A Witchwood Crown on the coffin... time to speculate again about the next novel, for those of us who haven't read it! Could the title then refer to a crown that has been buried? Even Suno'ku's burial crown? Will her body be re-animated by the spirit of the Storm King? *shivers* (no I don't think so...)

Will Sludig ever get any rewards for his long service and many deeds?

What will become of the Norn/Human interbreeding program? I smell Uruk-hai.

Was it actually a dark spirit that spoke with the voice of Akhenabi through Tzayin-kha? What does that imply?

What is the Sithi agenda that Ayaminu has been involved in?

And what lurks in the dark beneath the mountain?


Wouldn't the plural form of Olaf be Olaves? ;) - Firsfron of Ronchester

 

#5 2017-01-04 10:00:57

pennywit
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Registered: 2013-11-20
Posts: 38

Re: A VERY SPOILERISH DISCUSSION OF THE HEART OF WHAT WAS LOST

I commented elsewhere on this board -- this is a very grim novel, a very dark one, but not grimdark.  It really felt like a brutal examination of the emotions that arise after a war is over, and the somewhat unsatisfying sensation of a war that is not really won, but not really lost, either. 

I found Viyeki and Sunno'ku very compelling.  We haven't seen much of Norn society previously (aside from a few interludes with Utuk'ku).  The Norns here are a tragic species, stifled, even trapped by the queen who rules them.  Viyeki and Sunno'ku were two futures, radical departures from the norm -- one isolationist, one vengeful -- but both dedicated to the idea the Norns needed to change. 

What is the Sithi agenda that Ayaminu has been involved in?

I wonder where Yaarike lived before the parting - somehow I guess it was Hikehikayo. Right, Ayaminu?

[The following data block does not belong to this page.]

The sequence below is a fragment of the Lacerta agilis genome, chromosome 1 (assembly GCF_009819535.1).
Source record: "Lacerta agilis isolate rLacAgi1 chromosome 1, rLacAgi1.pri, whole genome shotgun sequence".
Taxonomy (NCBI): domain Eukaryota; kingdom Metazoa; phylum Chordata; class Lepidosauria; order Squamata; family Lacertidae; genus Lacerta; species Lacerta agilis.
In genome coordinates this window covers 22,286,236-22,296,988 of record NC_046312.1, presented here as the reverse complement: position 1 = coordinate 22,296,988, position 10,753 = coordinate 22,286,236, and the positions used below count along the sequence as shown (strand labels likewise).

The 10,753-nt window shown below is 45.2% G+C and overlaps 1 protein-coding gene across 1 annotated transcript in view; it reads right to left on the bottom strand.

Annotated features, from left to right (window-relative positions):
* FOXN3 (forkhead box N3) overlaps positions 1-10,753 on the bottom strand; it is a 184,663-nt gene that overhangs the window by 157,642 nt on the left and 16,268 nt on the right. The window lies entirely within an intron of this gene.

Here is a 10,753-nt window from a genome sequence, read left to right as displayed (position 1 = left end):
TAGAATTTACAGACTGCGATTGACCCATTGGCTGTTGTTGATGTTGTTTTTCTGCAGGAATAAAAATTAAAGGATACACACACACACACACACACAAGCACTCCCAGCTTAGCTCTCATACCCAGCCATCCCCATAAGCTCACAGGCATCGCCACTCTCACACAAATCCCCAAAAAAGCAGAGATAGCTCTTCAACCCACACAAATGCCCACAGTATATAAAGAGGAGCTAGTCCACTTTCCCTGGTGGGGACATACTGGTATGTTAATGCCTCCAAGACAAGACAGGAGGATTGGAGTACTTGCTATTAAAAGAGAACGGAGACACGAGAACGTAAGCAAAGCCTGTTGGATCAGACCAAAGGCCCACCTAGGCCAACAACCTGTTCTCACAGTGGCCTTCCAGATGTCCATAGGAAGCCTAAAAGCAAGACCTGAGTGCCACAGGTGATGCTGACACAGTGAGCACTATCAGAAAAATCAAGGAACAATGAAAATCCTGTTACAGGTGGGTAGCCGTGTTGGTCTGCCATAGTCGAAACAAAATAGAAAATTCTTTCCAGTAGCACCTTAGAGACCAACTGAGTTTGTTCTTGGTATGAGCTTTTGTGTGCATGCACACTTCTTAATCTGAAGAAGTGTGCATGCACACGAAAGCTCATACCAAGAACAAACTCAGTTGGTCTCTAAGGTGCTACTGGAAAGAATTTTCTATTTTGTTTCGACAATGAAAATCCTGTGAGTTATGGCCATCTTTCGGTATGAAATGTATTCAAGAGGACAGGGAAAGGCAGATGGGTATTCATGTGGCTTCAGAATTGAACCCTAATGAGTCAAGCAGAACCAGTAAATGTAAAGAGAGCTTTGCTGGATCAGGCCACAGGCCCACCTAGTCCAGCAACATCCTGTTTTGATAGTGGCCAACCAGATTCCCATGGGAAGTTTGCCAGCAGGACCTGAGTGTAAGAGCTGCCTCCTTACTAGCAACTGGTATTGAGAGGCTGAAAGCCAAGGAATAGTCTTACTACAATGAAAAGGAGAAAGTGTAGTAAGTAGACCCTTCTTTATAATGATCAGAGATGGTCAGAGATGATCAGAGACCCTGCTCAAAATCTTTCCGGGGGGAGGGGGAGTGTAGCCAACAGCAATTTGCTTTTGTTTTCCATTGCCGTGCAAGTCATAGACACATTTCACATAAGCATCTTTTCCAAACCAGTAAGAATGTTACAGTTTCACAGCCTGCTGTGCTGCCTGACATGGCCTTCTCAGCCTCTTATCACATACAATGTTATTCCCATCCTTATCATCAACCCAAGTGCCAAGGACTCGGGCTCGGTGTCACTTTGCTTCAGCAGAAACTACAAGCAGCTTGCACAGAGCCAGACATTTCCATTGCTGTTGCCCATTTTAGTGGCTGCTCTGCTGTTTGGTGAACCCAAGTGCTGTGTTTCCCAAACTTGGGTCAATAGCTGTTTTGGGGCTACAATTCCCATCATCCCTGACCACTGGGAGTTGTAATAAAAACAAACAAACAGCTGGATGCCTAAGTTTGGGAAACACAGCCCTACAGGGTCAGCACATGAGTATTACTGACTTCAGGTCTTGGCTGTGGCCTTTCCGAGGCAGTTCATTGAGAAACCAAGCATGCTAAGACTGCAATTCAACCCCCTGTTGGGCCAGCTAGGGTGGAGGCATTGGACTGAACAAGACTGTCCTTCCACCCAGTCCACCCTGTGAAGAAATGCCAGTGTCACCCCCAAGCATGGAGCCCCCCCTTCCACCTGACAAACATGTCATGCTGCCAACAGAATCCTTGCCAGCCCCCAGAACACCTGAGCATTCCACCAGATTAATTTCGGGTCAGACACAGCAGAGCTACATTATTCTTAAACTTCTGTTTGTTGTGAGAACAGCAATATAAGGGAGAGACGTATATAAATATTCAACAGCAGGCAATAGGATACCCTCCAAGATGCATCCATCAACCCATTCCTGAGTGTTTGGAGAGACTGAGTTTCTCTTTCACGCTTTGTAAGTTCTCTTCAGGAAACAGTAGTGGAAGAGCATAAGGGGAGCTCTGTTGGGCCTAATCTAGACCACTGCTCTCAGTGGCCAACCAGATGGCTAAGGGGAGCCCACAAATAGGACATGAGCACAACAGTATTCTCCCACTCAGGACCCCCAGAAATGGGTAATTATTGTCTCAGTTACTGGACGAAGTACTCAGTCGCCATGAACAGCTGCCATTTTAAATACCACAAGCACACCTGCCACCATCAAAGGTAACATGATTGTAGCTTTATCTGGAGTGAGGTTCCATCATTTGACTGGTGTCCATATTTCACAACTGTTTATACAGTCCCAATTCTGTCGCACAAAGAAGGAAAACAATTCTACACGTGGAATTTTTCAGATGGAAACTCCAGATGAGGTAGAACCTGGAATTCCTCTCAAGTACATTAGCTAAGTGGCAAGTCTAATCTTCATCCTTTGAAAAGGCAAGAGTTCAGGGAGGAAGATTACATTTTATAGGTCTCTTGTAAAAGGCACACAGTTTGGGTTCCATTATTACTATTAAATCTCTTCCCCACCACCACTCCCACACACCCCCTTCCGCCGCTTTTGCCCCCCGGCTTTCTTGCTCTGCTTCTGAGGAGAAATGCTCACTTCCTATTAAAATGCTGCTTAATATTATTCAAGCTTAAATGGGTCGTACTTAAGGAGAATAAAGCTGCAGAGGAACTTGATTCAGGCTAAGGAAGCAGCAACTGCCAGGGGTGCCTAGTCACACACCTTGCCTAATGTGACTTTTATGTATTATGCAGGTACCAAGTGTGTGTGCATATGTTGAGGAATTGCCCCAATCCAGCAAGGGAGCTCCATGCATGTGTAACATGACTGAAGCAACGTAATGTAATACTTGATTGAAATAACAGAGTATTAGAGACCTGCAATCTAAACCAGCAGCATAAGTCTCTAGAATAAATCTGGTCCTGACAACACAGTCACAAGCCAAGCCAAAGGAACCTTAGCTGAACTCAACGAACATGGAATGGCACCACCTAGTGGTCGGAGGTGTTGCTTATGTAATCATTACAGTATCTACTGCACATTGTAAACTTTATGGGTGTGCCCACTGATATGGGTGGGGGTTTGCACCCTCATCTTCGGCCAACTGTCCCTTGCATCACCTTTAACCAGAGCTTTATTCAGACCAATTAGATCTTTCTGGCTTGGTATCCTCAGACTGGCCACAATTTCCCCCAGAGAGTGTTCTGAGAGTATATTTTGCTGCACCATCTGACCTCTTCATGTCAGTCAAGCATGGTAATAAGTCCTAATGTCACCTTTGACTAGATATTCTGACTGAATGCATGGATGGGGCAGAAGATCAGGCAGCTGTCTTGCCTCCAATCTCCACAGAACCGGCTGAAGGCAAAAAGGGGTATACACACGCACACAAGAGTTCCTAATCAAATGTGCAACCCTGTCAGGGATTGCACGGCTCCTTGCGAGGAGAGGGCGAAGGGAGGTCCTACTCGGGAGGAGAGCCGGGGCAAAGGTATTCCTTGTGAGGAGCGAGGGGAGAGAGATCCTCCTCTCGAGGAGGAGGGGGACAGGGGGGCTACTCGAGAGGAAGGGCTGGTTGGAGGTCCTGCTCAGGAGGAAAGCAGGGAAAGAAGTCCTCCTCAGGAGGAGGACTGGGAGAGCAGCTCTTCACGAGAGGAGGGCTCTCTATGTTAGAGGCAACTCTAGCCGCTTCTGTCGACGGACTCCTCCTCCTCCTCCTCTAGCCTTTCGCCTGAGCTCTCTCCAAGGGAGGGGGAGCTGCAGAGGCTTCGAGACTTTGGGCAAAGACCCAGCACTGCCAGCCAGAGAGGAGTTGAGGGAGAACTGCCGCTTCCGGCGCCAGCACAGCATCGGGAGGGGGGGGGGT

Recall that the Norns were reluctant to communicate magically because Ayaminu had a witness.  I believe Ayaminu used that witness to stay in contact with Yaarike and help him enact his plan to isolate the Norns from mortal vengeance and give them a chance to rebuild. 

Duke Isgrimnur was a huge presence in Memory, Sorrow, and Thorn.  Here, his character seemed somewhat muted.  I'm not sure if this is because the author hasn't come back to character in a while, or if this represents Isgrimnur's weariness with war. 

If I had to classify Heart as anything, I'd say it's a parable about the futility of revenge.

 

#6 2017-01-04 10:06:31

pennywit
Pilgrim
Registered: 2013-11-20
Posts: 38

Re: A VERY SPOILERISH DISCUSSION OF THE HEART OF WHAT WAS LOST

Addendum:

Recall that the Norns were reluctant to communicate magically because Ayaminu had a witness.  I believe Ayaminu used that witness to stay in contact with Yaarike and help him enact his plan to isolate the Norns from mortal vengeance and give them a chance to rebuild.